% a nested function to compute a sum of squares of residuals,
% as well as theta.
function [ssq,a,b,K,theta] = abkfun(abk)
a = abk(1);
b = abk(2);
K = abk(3);
n = numel(c);
% solve for each theta.
theta = zeros(size(c));
ssq = 0;
for i = 1:n
thetafun = @(theta) (log(1-theta) + a*theta^2 - P(i)/K)^2 + ...
(log(b) + log(c(i)) - log(theta) + log(1-theta) + 2*a*theta).^2;
[theta(i),ssqi] = fminbnd(thetafun,eps,1-eps);
ssq = ssq + ssqi;
end
end
end
Now, lets run the code passing in c and P.
[a,b,K,theta] = optimizeparameters(c,P)
(I've cut away the fminsearch display output here...)
a =
3095.1
b =
8.8421e-11
K =
664.46
theta =
0.0025503
0.0025737
0.0026008
0.0026322
0.0026713
0.0026936
0.0027204
0.0027509
0.0027882
0.0028384
0.0029067
0.0030234
I'll note that you said a should be up to about 20. But I question if you know that limit, since a seems to want to go to around 3000.
Given the value of K, IF you know R and T, then omega is trivial to recover.
  2 Comments
Ashish Zore
Ashish Zore on 31 Jul 2017
R = 8.314e+3 T=299K
range for omega = 0 to 1.0e+9,
i made a mistake about a, it can also be negetive so ,a = -20 to 20. this is from other experimental data.

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David Goodmanson
David Goodmanson on 31 Jul 2017
Edited: David Goodmanson on 31 Jul 2017
Hello Ashish
[ I wanted to append to my previous answer but for some reason the site would not let me copy blocks of text into that answer ]
Now that I know the ground rules (I think), here is another attempt, although it only fits two of three parameters. I assume that [a,b,w] are unknown constants to be fitted; theta is also an unknown quantity; that you know R and T, and you have a curve of p(Pi) vs. c. Correct?
T is known so I arbitrarily assumed T = 294 here. There are two equations, four unknowns. If you could eliminate theta you would have one equation, three unknowns, so the only way to get those is to pull them out of the behavior of p vs. c. But if you look at the curve, it’s pretty smooth (good data from that point of view), and it does not look like you can accurately fit more than two parameters. The code
% mmol/l mN/m
x = ...
[4.09 19.66
3.57 16.66
3.05 15.06
2.54 13.46
2.02 11.06
1.77 9.96
1.51 8.66
1.26 7.46
1.01 6.46
0.75 4.26
0.50 3.26
0.25 1.36]
c = x(:,1); % mol/m^3
p = x(:,2)*1e-3; % N/m
a = polyfit(p,c,2)
fig(1)
plot(p,c,p,polyval(a,p))
shows a very nice fit to a parabola that passes through the origin. (I changed to m^3 since I’m a physics guy, not a chemist). With just the two parameters I decided (maybe you have done this already) to try a simpler problem: assume a = 0. Then you can eliminate theta, leading to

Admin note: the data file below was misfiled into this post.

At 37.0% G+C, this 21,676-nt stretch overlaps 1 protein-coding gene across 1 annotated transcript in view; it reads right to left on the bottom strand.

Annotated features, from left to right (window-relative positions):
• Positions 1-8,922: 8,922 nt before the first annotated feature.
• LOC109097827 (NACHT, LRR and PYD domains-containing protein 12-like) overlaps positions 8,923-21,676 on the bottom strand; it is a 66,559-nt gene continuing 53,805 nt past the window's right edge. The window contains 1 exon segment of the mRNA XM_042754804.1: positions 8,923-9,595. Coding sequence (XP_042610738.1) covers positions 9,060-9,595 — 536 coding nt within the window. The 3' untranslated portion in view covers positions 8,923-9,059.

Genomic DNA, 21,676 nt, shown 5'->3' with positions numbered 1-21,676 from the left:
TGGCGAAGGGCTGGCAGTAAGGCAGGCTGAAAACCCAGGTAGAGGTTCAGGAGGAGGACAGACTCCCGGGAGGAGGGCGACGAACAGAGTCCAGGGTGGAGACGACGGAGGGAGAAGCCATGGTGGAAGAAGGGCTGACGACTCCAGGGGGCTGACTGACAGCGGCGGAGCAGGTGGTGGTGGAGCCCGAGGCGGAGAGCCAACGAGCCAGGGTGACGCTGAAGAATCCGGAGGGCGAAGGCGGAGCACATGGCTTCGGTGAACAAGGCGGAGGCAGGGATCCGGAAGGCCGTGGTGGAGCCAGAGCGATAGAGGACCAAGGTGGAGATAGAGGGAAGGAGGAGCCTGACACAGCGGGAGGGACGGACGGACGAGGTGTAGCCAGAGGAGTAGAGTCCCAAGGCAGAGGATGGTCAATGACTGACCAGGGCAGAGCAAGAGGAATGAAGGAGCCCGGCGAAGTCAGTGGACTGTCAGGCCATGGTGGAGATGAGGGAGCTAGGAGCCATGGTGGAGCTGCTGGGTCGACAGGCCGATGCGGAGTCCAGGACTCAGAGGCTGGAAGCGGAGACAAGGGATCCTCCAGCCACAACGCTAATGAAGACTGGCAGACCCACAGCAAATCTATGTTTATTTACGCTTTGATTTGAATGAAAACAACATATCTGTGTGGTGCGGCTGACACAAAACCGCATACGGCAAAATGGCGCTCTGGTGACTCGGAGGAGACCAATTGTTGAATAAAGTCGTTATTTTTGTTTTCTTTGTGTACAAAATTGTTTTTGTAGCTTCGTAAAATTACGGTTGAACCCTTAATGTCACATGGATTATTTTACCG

c/c0 = exp(p w /RT) -1
where the concentration c0 is the inverse of your constant b. This could be fitted in a fancy way but the curve of p vs c is a pretty shallow parabola so the exponent can be expanded out, leading to
c/c0 = (p w /RT) + (p w /RT)^2/2.
This says the curve should pass through the origin and be concave upward which it is. With the polynomial fit and a bit of algebra the solution is shown below.
RT = 8.31*294;
a = polyfit(p,c,2)
d2 = a(1)
d1 = a(2)
w = 2*(d2/d1)*RT
c0 = (1/2)*(d1^2/d2)
%results
w = 1.2356e+05 % m^2/mol
c0 = 2.8193 % mmol/l
For w, the intermolecular spacing on the surface would be
s = sqrt(w/6e23) s = 4.5379e-10
or 4.5 Angstroms which seems reasonable. I had no idea what c0 might be but it is comparable to your measured values for c. The plot of theta = c/(c + c0) varies from .1 to .6.
  1 Comment
Ashish Zore
Ashish Zore on 31 Jul 2017
I have already done with assumption of a=0. that is a simpler model called langmuir model. it give a single equation since theta can be eliminated. what i am trying to solve is Frumkin model where a is not zero.

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Ankit Kanthe
Ankit Kanthe on 27 Feb 2018
Edited: Ankit Kanthe on 27 Feb 2018
Hi Ashish, Even I am trying to find the solution for the Frumkin adsorption isotherm. Did you get any success on that?
Thanks!
  2 Comments
Ankit Kanthe
Ankit Kanthe on 28 Feb 2018
Thanks for your reply. Yes I am following the Miller papers. If possible can you forward me the software link or the article to my email id : kantheankit@gmail.com then that would be great.
Thanks for the help.

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Alex Sha
Alex Sha on 11 Oct 2019
seems too complicated for Matlab, the follows are the code of 1stOpt, another software package:
Constant RT = 8.314E+3*299;
ParVariable theat;
SharedModel;
Variable p,c;
Function p = -RT/omega*(ln(1-theat)+a*theat^2);
c = theat/(1-theat)*exp(-2*a*theat)/b;
Data;
4.09 19.66
3.57 16.66
3.05 15.06
2.54 13.46
2.02 11.06
1.77 9.96
1.51 8.66
1.26 7.46
1.01 6.46
0.75 4.26
0.50 3.26
0.25 1.36
Results:
Parameter Best Estimate
-------------------- -------------
omega -492023.278565147
a -0.0356831451208793
b -0.0291587333259045
theat0 -5.42701040750307
theat1 -1.10987296581655
theat2 -0.878195386477076
theat3 -0.701158079125353
theat4 -0.502244639937896
theat5 -0.427446952224332
theat6 -0.349527045443767
theat7 -0.285405918079108
theat8 -0.236526830070603
theat9 -0.143995617121495
theat10 -0.105885491091172
theat11 -0.0416372367071209
c210.jpg
c211.jpg